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Hydock, David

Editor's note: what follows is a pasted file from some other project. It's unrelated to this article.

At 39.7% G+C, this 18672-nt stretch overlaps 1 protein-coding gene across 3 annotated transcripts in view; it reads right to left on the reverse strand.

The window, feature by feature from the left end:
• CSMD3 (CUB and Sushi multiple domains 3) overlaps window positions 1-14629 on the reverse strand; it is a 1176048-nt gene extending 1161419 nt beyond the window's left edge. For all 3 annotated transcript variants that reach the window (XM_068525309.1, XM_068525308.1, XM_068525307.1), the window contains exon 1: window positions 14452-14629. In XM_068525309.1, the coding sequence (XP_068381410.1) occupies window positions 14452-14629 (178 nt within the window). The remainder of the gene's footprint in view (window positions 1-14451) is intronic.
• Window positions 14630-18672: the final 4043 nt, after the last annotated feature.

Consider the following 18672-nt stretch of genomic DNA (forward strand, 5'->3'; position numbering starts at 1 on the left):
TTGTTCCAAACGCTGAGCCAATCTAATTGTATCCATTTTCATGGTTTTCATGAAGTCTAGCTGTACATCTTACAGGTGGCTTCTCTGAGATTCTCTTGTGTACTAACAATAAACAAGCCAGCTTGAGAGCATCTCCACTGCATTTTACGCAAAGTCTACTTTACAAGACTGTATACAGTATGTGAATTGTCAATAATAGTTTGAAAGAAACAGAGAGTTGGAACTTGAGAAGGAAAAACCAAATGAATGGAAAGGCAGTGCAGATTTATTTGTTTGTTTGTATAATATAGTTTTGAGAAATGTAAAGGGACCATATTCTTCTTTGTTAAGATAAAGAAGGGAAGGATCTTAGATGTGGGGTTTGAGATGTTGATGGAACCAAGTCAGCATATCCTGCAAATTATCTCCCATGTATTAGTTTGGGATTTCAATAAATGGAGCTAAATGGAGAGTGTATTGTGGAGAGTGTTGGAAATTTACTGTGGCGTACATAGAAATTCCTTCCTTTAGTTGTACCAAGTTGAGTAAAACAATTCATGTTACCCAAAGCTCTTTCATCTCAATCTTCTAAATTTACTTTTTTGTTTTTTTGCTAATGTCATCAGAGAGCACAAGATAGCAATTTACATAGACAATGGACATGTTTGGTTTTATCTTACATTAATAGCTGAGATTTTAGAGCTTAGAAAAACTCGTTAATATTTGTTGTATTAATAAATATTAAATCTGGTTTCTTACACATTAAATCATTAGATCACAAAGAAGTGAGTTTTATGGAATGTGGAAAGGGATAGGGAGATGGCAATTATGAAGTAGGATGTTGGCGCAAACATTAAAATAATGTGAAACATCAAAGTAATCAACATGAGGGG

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Doxorubicin (DOX) is a powerful chemotherapy agent that is associated with a number of deleterious side effects, including skeletal muscle dysfunction. The exact mechanisms behind the observed skeletal muscle dysfunction have yet to be fully understood. Nonetheless, the observed myotoxicity is believed to be the result of an increased oxidative stress. Resistance training (RT) has been shown to preserve skeletal muscle function in DOX treated muscles. Conversely, creatine (Cr) has been shown to improve skeletal muscle function. Yet, there has been no investigation into the effect of combined RT and Cr on DOX-induced muscle dysfunction. Thus, the possibility exists that in combination, Cr and RT could attenuate the myotoxic effects of DOX beyond that of when the interventions are administered separately. PURPOSE: To investigate the effects of prior RT and Cr treatment on DOX-induced skeletal muscle dysfunction. METHODS: Male Sprague-Dawley rats were randomly assigned to a RT or sedentary group. Resistance training was simulated by using an elevated food model. After six weeks of training, the soleus (SOL) and extensor digitorum longus (EDL) were excised and placed in an ex vivo tissue bath containing a Krebs buffer (K) where initial force was measured. Muscles were then incubated with either K or a K containing Cr (25 mM) for 30 minutes. The buffers were refreshed with either new K or K containing DOX (24 μM) and incubated for 30 minutes. Muscles were then supplied with new K and twitch force data were collected. The muscles were again supplied with fresh K and subjected to a 100 sec fatigue protocol where force production was recorded every 10 seconds to analyze fatigue. After functional data were collected, tissues were analyzed for total Cr content. RESULTS: This study failed to demonstrate DOX-induced muscle dysfunction on maximal twitch characteristics but DOX-induced dysfunction did become apparent under prolonged stimulation. Furthermore, this investigation demonstrated that, in combination, RT and Cr could significantly attenuate fatigue in the DOX treated muscle. This study also failed to show any significant change total intracellular Cr after incubation with Cr or prior RT. CONCLUSION: Evidence from this study provides insight into the effectiveness of a combined treatment with RT and Cr to minimize fatigue and offset the myotoxic effects of DOX. Such evidence provides more support to the effectiveness and capacity of exercise interventions to improve functioning of cancer patients during their treatment process.




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